Impressions Of Drawn: Dark Flight

By John Walker on October 1st, 2010 at 1:23 am.

It's not that cheery of a game.

Ever since I played the trial version of Drawn: Dark Flight, I’ve wanted to go back to it. It seemed special. Having now finished it, I can confirm it is. Created internally by casual game distributors Big Fish Games, it doesn’t seem to have received its deserved coverage, so here’s some now.

Perhaps what most distinguishes Dark Flight is that it’s not a hidden object game. It is, in fact, a full adventure game, complete with multiple characters, inventory puzzles, and a splendid, dark fairytale story. It’s the sequel to Drawn: The Painted Tower, a sweet game but one that was clearly a stepping stone toward reaching Dark Flight’s loveliness. While the story directly continues after the first game, everything makes perfect sense without playing both.

You play an unseen protagonist, charged with relighting a city’s three beacons, in order to rescue a young girl called Iris. To reach each of the three you have to solve multiple puzzles, and most distinguishingly, interact with a number of paintings. Delightfully, Dark Flight’s design takes a sort of “paper is magic” approach, meaning anything folded, painted or drawn can come to life, or be entered into.

The most obvious version of this is paintings. Complete a painting by restoring any torn canvas and you can enter it, Rose Madder style. Inside your unseen character can talk to characters within, gather necessary items, and always change something of the world in the picture. Objects from inside the painting can be taken outside, and become real. But equally, so can hand-drawn items (occasionally the game has you trace dotted lines with crayon or charcoal, to finish pictures) be used, both inside a painting, and in reality. If you are missing a carrot for a puzzle involving a rabbit, then the drawing of a carrot in your inventory is just as good.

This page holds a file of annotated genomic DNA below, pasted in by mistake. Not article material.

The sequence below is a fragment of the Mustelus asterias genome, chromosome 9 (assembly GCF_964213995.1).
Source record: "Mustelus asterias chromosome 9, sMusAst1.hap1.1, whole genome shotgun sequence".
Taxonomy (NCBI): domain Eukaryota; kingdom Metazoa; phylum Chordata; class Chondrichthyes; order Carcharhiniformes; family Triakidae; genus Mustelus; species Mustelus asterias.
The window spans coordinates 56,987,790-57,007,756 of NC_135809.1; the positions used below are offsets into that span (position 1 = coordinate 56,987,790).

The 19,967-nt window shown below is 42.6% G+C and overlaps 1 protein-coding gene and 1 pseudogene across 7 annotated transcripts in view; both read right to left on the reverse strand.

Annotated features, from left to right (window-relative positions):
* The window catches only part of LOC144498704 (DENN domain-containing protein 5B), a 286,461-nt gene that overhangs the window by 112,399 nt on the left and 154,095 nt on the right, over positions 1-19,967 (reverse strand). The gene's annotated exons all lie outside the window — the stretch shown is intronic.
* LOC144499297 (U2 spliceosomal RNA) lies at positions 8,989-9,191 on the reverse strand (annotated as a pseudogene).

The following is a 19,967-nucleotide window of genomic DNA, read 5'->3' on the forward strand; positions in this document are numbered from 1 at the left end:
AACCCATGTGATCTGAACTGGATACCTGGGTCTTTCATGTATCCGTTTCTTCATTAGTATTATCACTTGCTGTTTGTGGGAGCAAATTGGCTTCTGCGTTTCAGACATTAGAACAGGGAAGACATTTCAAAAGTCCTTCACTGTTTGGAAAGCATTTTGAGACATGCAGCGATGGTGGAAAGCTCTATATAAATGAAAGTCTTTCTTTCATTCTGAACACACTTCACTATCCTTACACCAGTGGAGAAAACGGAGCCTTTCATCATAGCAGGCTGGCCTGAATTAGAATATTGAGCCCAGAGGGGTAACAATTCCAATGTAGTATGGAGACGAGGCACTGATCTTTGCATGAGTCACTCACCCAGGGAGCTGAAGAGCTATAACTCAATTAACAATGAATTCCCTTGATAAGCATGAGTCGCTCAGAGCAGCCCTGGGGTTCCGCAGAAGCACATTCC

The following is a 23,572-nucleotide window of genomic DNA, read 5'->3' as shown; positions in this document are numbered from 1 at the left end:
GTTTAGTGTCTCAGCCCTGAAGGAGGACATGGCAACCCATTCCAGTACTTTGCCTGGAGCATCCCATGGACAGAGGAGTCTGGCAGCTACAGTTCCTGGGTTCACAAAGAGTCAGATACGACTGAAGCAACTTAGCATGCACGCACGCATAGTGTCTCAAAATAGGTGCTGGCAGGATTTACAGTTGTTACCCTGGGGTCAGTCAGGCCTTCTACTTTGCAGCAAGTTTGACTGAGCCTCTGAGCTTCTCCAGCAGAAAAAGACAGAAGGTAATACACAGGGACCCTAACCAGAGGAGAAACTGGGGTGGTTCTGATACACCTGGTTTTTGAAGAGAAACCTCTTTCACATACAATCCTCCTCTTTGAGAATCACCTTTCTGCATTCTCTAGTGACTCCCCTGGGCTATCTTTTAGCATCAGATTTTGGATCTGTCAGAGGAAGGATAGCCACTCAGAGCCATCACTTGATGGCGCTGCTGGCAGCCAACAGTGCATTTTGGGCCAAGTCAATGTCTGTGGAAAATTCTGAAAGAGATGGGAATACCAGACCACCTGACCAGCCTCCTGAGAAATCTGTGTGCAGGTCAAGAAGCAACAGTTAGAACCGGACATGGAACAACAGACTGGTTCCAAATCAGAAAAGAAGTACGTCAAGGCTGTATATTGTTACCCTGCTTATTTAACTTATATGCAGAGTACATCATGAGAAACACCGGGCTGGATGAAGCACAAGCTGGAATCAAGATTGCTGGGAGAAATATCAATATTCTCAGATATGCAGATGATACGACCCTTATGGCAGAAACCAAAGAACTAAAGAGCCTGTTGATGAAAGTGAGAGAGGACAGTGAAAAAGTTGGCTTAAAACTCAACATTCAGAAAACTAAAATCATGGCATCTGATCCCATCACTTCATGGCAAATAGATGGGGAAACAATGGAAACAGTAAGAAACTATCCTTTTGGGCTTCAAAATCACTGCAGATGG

Papercraft and art items appear to be intrinsically magical, meaning their properties and abilities are never clear. The game’s absolute highlight are the pop-up books – phenomenally gorgeous designs that can be manipulated by pulling on tags, and then further by applying objects found in the rest of the game. Changing seasons by adding a sun, or lighting papercraft beacons with drawings of flames, make for remarkably rewarding puzzles.

Then there’s dioramas, with multiple backgrounds, props, and gadgets involved. There’s papercraft puppetry, there’s collage, and more. It’s all so smart, and so seemingly in love with the format.

Along with all this are more traditional puzzles, although – for once – not the same as every other casual adventure. Yes, there’s a torn paper puzzle, but no, it’s nothing like simply reassembling an image. It’s about overlapping scraps of design, an imaginative twist. There’s many logic puzzles, all fresh to my weary, jaded eyes. And some are extremely challenging. One in particular involves colouring in a giant face with six distinct colours. Not unusual, and of course needs you to mix them from three base colours. However, here it’s about a vast network of chambers and gates, the liquid paint flowing in from one section to the next, mixing as colours meet. It was remarkably difficult, and after coming so very, very close to finishing it, and spotting a stupid mistake that would mean starting all over again, I confess I used the “skip puzzle” option that appears for every challenge.